Step 2: Pull Up the Pcb Tab Gently and Solder Two Wires.
When you see and exposed pcb circuit, try to gently lift it up. You will feel that the pcb only moves upwards from a particular angle, as it's soldered to the battery terminals. Don't put excessive force or you might end up ripping the battery terminals, do it slowly and gradually.
Now I won't tell you which one is +ve and -ve terminal, it's better if you find it yourself using a multimeter. You can use any cheap multimeter, we just need to check the voltage at the terminals. If you connected the red multimeter lead to the right terminal and the multimeter shows +ve voltage, it's obvious that the right one is the battery's +ve terminal.
Solder very thin wires, around 1.5 inches long to these terminals. Use very little soldering wire, if you make a thick solder, the pcb will not fold back into original position. Then fold the pcb back into original position gently and gradually, taking around 20-30 seconds to do so.
Bring the wires out from the left and right sides and tape it back as tightly as possible. You can use a final layer of electrical tape to be extra cautious, but don't make it too thick.
Step 3: Solder the Other Ends to Android Charging Female Jack.
Now solder the other ends of those wires to a female android charging jack, I acquired it from a spare useless phone lying around. To be sure about polarity, first insert a charging usb type B (aka android charger) into the jack, then measure the voltage on the outermost, corner pins.
Suppose the right one shows as +ve, then you have to solder the +ve terminal of the battery to the right pin of the jack. (BTW this isn't necessary in my case, this universal charger is smart enough, I can connect the battery in either polarity, it will automatically detect it and charge accordingly.)
The charging port hole is too small for android charging pin and jack. There is a ring on the inside of the charging port, wiggle it and remove it entirely. Now you have a bigger hole, it's sufficient for the android female jack.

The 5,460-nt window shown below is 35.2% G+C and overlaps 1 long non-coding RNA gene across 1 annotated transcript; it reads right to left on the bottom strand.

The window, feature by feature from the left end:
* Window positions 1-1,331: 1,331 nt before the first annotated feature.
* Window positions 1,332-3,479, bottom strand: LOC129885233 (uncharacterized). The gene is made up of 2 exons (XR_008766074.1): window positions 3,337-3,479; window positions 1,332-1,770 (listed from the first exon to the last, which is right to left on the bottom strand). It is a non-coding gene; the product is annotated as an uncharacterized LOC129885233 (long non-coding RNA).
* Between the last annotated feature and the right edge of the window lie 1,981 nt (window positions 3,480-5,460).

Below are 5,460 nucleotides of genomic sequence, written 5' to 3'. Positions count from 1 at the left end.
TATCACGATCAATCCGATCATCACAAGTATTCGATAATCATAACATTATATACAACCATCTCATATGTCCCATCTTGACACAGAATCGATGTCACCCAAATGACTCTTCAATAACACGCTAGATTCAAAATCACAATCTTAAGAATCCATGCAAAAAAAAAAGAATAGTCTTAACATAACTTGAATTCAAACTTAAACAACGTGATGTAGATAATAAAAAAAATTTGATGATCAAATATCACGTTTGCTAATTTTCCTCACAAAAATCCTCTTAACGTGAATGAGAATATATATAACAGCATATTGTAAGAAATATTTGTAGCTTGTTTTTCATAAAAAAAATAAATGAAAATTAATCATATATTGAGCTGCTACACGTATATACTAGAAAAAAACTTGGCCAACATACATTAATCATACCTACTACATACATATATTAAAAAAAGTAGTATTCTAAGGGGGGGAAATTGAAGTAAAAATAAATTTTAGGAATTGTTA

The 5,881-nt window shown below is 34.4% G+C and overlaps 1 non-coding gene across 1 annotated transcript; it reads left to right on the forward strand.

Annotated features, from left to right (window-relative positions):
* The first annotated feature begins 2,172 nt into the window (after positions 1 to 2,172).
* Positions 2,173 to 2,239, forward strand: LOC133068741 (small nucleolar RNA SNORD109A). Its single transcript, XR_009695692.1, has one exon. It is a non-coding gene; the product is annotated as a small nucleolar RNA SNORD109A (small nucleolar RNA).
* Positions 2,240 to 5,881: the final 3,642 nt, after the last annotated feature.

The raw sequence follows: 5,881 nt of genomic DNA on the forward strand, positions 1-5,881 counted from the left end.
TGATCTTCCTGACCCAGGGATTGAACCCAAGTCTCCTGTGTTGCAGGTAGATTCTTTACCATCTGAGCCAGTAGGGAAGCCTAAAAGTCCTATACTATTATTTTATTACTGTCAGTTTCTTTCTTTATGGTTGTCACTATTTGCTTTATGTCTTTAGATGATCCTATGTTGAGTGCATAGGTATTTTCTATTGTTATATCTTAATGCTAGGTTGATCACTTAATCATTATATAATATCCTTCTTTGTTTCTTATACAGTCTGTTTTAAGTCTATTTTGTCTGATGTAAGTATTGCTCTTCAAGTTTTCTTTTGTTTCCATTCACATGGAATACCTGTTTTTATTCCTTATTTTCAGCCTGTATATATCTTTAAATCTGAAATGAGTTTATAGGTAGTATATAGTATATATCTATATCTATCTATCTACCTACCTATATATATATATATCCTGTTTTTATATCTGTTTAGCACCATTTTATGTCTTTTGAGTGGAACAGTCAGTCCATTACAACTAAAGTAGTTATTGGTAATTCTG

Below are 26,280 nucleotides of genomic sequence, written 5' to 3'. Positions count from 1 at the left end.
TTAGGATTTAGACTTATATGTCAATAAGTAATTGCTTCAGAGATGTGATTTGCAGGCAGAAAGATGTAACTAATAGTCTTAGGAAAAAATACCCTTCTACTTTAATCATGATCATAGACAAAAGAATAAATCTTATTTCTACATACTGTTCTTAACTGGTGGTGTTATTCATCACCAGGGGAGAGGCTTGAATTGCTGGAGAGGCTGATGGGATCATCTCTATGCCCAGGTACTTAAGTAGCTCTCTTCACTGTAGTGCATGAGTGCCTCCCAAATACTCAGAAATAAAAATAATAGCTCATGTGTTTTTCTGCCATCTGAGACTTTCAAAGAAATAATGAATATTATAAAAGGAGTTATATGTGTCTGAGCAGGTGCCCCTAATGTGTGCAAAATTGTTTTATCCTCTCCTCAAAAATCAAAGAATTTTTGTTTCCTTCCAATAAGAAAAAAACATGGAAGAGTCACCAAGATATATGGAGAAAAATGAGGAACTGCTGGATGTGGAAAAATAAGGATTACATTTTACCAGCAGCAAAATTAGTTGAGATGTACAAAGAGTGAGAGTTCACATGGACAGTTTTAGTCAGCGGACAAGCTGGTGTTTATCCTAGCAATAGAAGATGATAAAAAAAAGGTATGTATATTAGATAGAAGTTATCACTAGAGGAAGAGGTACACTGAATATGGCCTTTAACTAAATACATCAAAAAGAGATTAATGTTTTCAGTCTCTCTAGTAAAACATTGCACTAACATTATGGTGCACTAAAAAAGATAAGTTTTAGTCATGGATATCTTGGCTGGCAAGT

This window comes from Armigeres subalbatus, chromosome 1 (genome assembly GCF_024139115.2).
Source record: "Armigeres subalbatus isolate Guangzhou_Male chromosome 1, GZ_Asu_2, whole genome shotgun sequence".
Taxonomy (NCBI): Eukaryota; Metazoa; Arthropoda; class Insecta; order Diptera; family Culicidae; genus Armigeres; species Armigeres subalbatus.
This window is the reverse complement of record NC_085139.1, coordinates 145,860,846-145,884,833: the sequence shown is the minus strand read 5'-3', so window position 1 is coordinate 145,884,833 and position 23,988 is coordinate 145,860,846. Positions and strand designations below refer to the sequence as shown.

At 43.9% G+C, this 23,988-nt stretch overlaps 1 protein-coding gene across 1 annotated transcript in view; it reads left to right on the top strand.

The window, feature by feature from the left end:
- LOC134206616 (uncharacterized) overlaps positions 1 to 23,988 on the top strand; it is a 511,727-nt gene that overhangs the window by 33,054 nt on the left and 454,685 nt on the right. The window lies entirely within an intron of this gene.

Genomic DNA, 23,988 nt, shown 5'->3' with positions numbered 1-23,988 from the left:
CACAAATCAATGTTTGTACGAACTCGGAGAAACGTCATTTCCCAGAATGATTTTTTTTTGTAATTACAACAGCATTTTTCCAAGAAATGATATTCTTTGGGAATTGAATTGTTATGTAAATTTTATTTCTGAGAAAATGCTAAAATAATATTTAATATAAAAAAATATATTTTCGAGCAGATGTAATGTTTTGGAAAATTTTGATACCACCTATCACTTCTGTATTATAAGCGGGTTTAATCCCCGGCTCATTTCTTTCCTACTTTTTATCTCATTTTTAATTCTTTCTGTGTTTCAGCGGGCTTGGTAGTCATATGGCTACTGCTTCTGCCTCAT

Remember when you removed the original apple charging port from it's original position? There was a strip of metal encasing that charging port, with two strips on either side for the screws. Remove this strip forcefully, using pliers from that charging port. Then position this strip around the android female jack and compress it a little so that it sits tightly, place it in position inside the iphone's body so that the charging jack protrudes out a little, then screw back the strip in position. Now pour a little super-glue on the strip to glue it to the metal strip.
Step 4: Connect Thin Wires to the Charger's Connectors and Join a Female Usb Type-B Jack on Other End.
I opened up the universal charger and soldered two wires to the pcb directly at the location of the charging pins, and brought the wires out from under the charger.
I joined a female usb type-B jack to the other end. I could directly solder a usb to micro-usb cable to the charger, but I wanted to keep an option open to charge the iphone directly from other 5v 1amp chargers in rare occasions.
Step 5: Connect the Charger to the Battery Via the Usb Type-B Jack and Test It, Then Assemble the Phone Back.
Connect the charger to the iphone's android female jack, via a usb to micro usb cable. Turn on the charger and test the polarity, voltage at the android female jack's terminals. You can also verify that the battery is charging as the universal charger will start indicating via its LED, or led display etc.
Now position the battery inside the iphone, and adjust the wires so that they don't interfere with other components, don't worry you can't break anything with just pressing the wires around. The position of the wires need to be okay enough so as to close the iphone screen back without any bulge under the home button.
Now perform a quick review, test the battery charging status again, connect the home button connector again and assemble the screen back.